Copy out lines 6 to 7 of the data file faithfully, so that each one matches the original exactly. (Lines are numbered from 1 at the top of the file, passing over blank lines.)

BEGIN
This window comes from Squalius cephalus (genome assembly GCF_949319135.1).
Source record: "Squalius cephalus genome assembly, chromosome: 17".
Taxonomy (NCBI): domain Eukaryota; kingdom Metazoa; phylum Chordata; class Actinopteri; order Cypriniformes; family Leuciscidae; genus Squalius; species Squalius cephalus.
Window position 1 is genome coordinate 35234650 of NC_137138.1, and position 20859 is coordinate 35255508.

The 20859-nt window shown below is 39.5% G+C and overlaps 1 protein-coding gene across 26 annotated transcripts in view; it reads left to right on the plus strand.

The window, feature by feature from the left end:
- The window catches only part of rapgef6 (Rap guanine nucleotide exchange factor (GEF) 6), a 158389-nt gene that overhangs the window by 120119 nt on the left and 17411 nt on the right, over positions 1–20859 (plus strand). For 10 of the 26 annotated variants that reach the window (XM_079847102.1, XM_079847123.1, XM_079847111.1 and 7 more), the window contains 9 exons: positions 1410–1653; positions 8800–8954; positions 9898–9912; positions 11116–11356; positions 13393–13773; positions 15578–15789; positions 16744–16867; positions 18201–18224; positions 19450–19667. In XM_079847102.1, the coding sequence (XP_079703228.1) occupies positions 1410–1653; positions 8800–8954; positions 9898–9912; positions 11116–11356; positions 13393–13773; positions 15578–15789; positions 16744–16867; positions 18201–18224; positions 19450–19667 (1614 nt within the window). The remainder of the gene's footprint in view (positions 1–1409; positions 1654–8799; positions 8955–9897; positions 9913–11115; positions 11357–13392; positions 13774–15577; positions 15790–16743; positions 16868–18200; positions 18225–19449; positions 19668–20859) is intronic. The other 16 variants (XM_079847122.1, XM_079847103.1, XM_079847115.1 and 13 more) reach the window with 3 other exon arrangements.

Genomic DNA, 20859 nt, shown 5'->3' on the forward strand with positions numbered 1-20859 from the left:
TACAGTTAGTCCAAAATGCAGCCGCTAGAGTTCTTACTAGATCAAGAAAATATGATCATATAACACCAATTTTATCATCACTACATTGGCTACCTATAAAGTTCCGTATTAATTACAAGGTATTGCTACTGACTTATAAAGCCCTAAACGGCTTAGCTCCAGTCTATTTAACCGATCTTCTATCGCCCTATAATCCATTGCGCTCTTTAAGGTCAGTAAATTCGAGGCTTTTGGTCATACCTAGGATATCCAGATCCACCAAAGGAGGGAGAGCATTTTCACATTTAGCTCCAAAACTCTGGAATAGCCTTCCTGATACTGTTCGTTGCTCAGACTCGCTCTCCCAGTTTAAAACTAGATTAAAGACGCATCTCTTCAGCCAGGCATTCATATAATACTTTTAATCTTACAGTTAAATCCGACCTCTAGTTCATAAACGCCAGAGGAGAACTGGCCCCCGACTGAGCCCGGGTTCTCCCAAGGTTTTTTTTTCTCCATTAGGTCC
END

The window, feature by feature from the left end:
- The window catches only part of rapgef6 (Rap guanine nucleotide exchange factor (GEF) 6), a 158389-nt gene that overhangs the window by 120119 nt on the left and 17411 nt on the right, over positions 1–20859 (plus strand). For 10 of the 26 annotated variants that reach the window (XM_079847102.1, XM_079847123.1, XM_079847111.1 and 7 more), the window contains 9 exons: positions 1410–1653; positions 8800–8954; positions 9898–9912; positions 11116–11356; positions 13393–13773; positions 15578–15789; positions 16744–16867; positions 18201–18224; positions 19450–19667. In XM_079847102.1, the coding sequence (XP_079703228.1) occupies positions 1410–1653; positions 8800–8954; positions 9898–9912; positions 11116–11356; positions 13393–13773; positions 15578–15789; positions 16744–16867; positions 18201–18224; positions 19450–19667 (1614 nt within the window). The remainder of the gene's footprint in view (positions 1–1409; positions 1654–8799; positions 8955–9897; positions 9913–11115; positions 11357–13392; positions 13774–15577; positions 15790–16743; positions 16868–18200; positions 18225–19449; positions 19668–20859) is intronic. The other 16 variants (XM_079847122.1, XM_079847103.1, XM_079847115.1 and 13 more) reach the window with 3 other exon arrangements.